by George Wolf
Like its titular character, Missing Link is a bit of a mixed breed. An animated family adventure, its humor is more dry than zany, with a stellar voice cast and an often sophisticated air to its snappy dialog that is centered around a lonely Sasquatch.
And it looks freaking gorgeous.
Hugh Jackman brings charming life to Sir Lionel Frost, an ambitious, self-centered 1800s explorer on the trail of any big discovery that can get him admitted to the prestigious adventurer’s club led by the aggressively pompous Lord Piggot-Dunceb (Stephen Fry).
A hot tip leads Frost to a face-to-face with the fabled missing link between man and monkey who, as it turns out, provided that hot tip.
See, “Mr. Link” (an endearing Zach Galifianakis) is lonely, and figures Sir Lionel is just the guide savvy enough to lead him to his people, the equally urban-legendary Yeti tribe of Shangri-La.
So our heroes set off across the globe, enlisting the help of Frost’s old paramour Adelina (Zoe Saldana) while they try to outwit Stenk (a perfectly villainous Timothy Olyphant), the assassin sent to stop them.
This is the latest animation wonder from Laika studios, and the follow-up to 2016’s amazing Kubo and the Two Strings. Even if Mr. Link’s adventure wasn’t as engaging as it is, the film would be worthy on visuals alone, as you’ve barely digested one “wow” moment when another is there to blow your hair back.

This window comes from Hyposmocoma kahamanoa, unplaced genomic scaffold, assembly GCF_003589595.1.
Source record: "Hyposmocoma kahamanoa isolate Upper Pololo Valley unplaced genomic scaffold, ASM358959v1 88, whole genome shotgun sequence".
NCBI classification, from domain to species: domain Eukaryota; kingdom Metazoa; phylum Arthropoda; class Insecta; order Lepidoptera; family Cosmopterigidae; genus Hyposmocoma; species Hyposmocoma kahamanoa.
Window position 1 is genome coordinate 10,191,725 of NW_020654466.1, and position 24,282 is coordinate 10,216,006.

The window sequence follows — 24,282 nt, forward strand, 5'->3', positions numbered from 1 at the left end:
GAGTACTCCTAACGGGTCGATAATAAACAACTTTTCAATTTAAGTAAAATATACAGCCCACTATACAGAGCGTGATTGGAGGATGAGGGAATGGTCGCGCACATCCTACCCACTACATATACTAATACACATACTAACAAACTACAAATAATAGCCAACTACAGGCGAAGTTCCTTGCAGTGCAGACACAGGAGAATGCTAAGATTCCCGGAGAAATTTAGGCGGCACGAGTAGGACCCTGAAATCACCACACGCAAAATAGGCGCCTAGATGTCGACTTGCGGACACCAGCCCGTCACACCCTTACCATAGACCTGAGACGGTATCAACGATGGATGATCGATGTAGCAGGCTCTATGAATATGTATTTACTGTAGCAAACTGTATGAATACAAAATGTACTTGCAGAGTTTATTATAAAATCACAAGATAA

From the texture of Frost’s gloves to the ripples in a puddle, from a slow dissolve into a binocular lens to a wide, eye-popping set piece on an ice bridge and beyond, Missing Link serves up a hearty feast of cutting-edge stop motion technology.
And while the pace may leave the youngest viewers a tad restless, writer/director Chris Butler (Laika’s ParaNorman) crafts a heartwarming, witty and intelligent tale anchored in the layered relationship of Frost and Link.
Jackman and Galifianakis make them a wonderfully odd couple, and play off the indelible supporters around them (including a gloriously droll Emma Thompson) to keep all the globe-trotting character driven, leaving just enough room for the messages about inclusion and progress to be subtly effective.
The result is a film that’s confident but unassuming, fun without being silly, and satisfying from nearly every angle.